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Opinion
- Et tu McNealy? - (December 1999)
Simon Moores jostles for space on the Linux bandwagon
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"Let Rome in Tiber melt and the wide arch of the ranged empire fall".

With apologies to William Shakespeare for borrowing one of Marc Anthony’s most famous lines, this was my first reaction to news that Sun Microsystems plans to freely release the source code for its proprietary Solaris operating system to catch the rising tide spurred by Linux.

Outside Linux, Solaris is the first major operating system to even approach an open source development concept and by including it (with Java) within Sun's "Community Process", it will allow developers to freely make their own changes to the code, provided they use open interfaces and submit bug reports to Sun. As with Java, access to the Solaris code will be free for non-commercial development but Sun will, quite naturally, charge license fees when the code finds its way into commercial products.

It’s quite likely that as a Windows NT & 2000 explorer reader, you aren’t too bothered by the Open Source argument, don’t use Solaris or even Linux. In fact, you may be wondering if this is a good thing and how on earth Shakespeare found his way into the column.

Would you recommend it?


Marc Anthony’s words were chosen to emphasise what I feel is a momentous occasion and I’ll tell you why. At the beginning of 1999, I had dinner with Robin Bloor and my old friend Hellmuth Broda, the European CTO of Sun. It was only a matter of months since Linux first broke the horizon and at the time, it seemed more of a threat to Microsoft’s server monopoly, than a serious rival to Sun’s Solaris. Hellmuth confided in me, that if his son should ask him what flavour of Unix he should get to grips with, he would recommend Linux, because the source code was available and, of course, it’s free. Anything more serious, applications in the ‘Big Boy’s Toys’ division, would probably need Solaris and he seemed fairly comfortable that Linux was still a long way from achieving ‘adult’ (my words) recognition.

In August, Red Hat, possibly the most widely recognised of the Linux distributors went to the US market and walked away with a $6.5 billion market capitalisation. It’s stock leaping from $14 to $96 in a matter of days. In the months since my dinner, the massive wealth and influence of the IT industry, outside Microsoft, has embraced Linux as a serious platform alternative to Windows NT. In October we had the UK’s first Linux Show in London, and I have invited Red Hat’s CEO, Bob Young, to appear as a guest on the Sky Business Report.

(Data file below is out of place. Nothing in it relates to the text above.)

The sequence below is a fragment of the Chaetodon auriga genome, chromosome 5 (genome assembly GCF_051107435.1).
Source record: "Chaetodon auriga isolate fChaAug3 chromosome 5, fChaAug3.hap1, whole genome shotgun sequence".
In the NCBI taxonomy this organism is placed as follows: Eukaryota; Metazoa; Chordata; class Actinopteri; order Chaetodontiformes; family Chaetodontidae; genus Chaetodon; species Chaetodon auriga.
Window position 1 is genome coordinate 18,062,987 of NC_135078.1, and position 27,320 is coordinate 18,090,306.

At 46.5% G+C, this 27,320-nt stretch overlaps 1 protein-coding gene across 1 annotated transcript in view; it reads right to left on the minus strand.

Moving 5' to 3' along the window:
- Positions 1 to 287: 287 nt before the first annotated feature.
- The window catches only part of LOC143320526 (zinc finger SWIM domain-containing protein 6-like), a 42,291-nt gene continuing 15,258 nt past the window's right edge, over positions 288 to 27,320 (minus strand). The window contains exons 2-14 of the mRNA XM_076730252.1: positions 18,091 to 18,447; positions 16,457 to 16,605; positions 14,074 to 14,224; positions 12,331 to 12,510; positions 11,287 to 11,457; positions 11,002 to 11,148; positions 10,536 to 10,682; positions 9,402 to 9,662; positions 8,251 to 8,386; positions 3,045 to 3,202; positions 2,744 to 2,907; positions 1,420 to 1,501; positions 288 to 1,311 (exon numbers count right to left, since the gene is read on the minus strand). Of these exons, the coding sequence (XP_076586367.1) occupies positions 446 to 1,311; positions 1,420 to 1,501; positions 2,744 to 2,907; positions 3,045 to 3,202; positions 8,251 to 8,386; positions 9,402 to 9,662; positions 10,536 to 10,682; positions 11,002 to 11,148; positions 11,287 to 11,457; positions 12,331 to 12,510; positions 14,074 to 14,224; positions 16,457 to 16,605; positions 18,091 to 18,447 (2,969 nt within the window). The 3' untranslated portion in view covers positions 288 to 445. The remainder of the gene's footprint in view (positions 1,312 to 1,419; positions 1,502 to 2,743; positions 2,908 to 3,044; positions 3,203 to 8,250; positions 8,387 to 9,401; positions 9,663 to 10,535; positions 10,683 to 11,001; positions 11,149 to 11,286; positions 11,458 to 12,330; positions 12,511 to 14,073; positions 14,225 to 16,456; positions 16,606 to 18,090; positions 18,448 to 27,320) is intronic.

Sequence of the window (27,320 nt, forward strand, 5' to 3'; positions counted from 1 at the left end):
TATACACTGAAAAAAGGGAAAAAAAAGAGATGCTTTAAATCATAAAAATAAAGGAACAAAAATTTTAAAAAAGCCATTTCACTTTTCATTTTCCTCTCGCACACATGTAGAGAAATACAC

The truly earth shaking nature of the Solaris ‘Open Source’ announcement lies in the recognition that the tidal wave of support behind Linux not only threatens the established order, a la Microsoft, but represents a clear and present danger to the interests of ‘The Gang of Four’, Sun Microsystems, Hewlett Packard, SCO and yes, I’ll include IBM, although it suffers from a split personality where Unix is concerned.

Microsoft quite possibly views Linux as the ‘Great Satan’ because it represents rather more danger to Windows NT as a populist idea, than as an immediate alternative and indeed, replacement technology.

Technologies can be fought and bought


Technologies can be fought and bought but new religions are rather harder to resist and it’s quite clear that Sun Microsystems has seen the danger to its own Solaris revenues that the express train Linux represents. For Microsoft, now balanced precariously between the old and the new versions of Windows, the ‘New Deal’ offered by the Linux evangelists couldn’t come at a worse time in its history. After all, here’s the deal: spend lots of money on Windows NT licenses and productivity software or choose Linux, follow a more Server-based computing strategy and maybe save 70% of your IT costs, depending of course on whose figures you accept.

Within the Unix universe, the new order appears to be moving towards a more cost effective mix, which involves low-cost Linux workstations and Linux responsible for Domain, Web-serving and File & Print tasks. The heavy artillery at the back-end could be Solaris or HP-UX and any requirement for Windows connectivity or productivity applications is provided, courtesy of Citrix, which is developing Metaframe for Unix.

Six months ago, I couldn’t imagine support for Linux growing fast enough to be capable of out-punching Microsoft before it was comfortably sandbagged behind Windows 2000. The truth is that the Linux phenomenon changes everything, it’s the computer industry equivalent of the Reformation. This in turn triggered the thirty-years war, a modern equivalent of which is about to be fought over the souls of IT Managers over the next three years.


Simon Moores is President of the Windows NT Forum. All views expressed here are his own.